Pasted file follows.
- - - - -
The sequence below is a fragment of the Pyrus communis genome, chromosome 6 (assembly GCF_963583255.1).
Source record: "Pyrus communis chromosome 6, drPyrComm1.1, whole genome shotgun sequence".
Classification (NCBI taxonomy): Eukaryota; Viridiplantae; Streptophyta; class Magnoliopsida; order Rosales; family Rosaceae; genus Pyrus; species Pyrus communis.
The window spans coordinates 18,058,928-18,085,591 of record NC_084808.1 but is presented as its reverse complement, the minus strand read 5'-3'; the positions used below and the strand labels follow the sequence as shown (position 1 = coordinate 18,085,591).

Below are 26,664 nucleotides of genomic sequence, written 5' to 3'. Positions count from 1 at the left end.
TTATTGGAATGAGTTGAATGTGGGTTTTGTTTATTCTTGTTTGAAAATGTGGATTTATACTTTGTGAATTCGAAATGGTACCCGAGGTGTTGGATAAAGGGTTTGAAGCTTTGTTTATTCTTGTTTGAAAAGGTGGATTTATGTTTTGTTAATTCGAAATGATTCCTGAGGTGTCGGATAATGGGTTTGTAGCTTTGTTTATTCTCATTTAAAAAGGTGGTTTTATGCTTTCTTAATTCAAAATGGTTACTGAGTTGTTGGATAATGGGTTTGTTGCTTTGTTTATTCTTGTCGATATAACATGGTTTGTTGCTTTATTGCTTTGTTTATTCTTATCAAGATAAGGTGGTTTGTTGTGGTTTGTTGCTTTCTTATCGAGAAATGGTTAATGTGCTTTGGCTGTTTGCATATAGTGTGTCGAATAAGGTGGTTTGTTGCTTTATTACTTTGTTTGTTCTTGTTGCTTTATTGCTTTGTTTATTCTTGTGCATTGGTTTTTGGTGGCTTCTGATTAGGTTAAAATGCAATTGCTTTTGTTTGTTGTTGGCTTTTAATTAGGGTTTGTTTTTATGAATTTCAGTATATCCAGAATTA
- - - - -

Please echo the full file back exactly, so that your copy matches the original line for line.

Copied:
The sequence below is a fragment of the Pyrus communis genome, chromosome 6 (assembly GCF_963583255.1).
Source record: "Pyrus communis chromosome 6, drPyrComm1.1, whole genome shotgun sequence".
Classification (NCBI taxonomy): Eukaryota; Viridiplantae; Streptophyta; class Magnoliopsida; order Rosales; family Rosaceae; genus Pyrus; species Pyrus communis.
The window spans coordinates 18,058,928-18,085,591 of record NC_084808.1 but is presented as its reverse complement, the minus strand read 5'-3'; the positions used below and the strand labels follow the sequence as shown (position 1 = coordinate 18,085,591).

Below are 26,664 nucleotides of genomic sequence, written 5' to 3'. Positions count from 1 at the left end.
TTATTGGAATGAGTTGAATGTGGGTTTTGTTTATTCTTGTTTGAAAATGTGGATTTATACTTTGTGAATTCGAAATGGTACCCGAGGTGTTGGATAAAGGGTTTGAAGCTTTGTTTATTCTTGTTTGAAAAGGTGGATTTATGTTTTGTTAATTCGAAATGATTCCTGAGGTGTCGGATAATGGGTTTGTAGCTTTGTTTATTCTCATTTAAAAAGGTGGTTTTATGCTTTCTTAATTCAAAATGGTTACTGAGTTGTTGGATAATGGGTTTGTTGCTTTGTTTATTCTTGTCGATATAACATGGTTTGTTGCTTTATTGCTTTGTTTATTCTTATCAAGATAAGGTGGTTTGTTGTGGTTTGTTGCTTTCTTATCGAGAAATGGTTAATGTGCTTTGGCTGTTTGCATATAGTGTGTCGAATAAGGTGGTTTGTTGCTTTATTACTTTGTTTGTTCTTGTTGCTTTATTGCTTTGTTTATTCTTGTGCATTGGTTTTTGGTGGCTTCTGATTAGGTTAAAATGCAATTGCTTTTGTTTGTTGTTGGCTTTTAATTAGGGTTTGTTTTTATGAATTTCAGTATATCCAGAATTA